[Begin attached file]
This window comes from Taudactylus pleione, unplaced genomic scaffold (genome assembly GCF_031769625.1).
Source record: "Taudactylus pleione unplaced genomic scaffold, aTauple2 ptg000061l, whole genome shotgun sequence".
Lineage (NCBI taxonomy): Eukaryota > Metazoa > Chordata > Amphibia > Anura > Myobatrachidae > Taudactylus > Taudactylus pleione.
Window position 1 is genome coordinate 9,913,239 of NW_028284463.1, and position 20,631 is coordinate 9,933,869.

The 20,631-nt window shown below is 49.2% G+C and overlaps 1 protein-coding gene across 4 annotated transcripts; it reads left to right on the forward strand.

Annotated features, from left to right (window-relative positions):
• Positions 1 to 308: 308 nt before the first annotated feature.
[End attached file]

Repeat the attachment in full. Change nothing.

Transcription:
This window comes from Taudactylus pleione, unplaced genomic scaffold (genome assembly GCF_031769625.1).
Source record: "Taudactylus pleione unplaced genomic scaffold, aTauple2 ptg000061l, whole genome shotgun sequence".
Lineage (NCBI taxonomy): Eukaryota > Metazoa > Chordata > Amphibia > Anura > Myobatrachidae > Taudactylus > Taudactylus pleione.
Window position 1 is genome coordinate 9,913,239 of NW_028284463.1, and position 20,631 is coordinate 9,933,869.

The 20,631-nt window shown below is 49.2% G+C and overlaps 1 protein-coding gene across 4 annotated transcripts; it reads left to right on the forward strand.

Annotated features, from left to right (window-relative positions):
• Positions 1 to 308: 308 nt before the first annotated feature.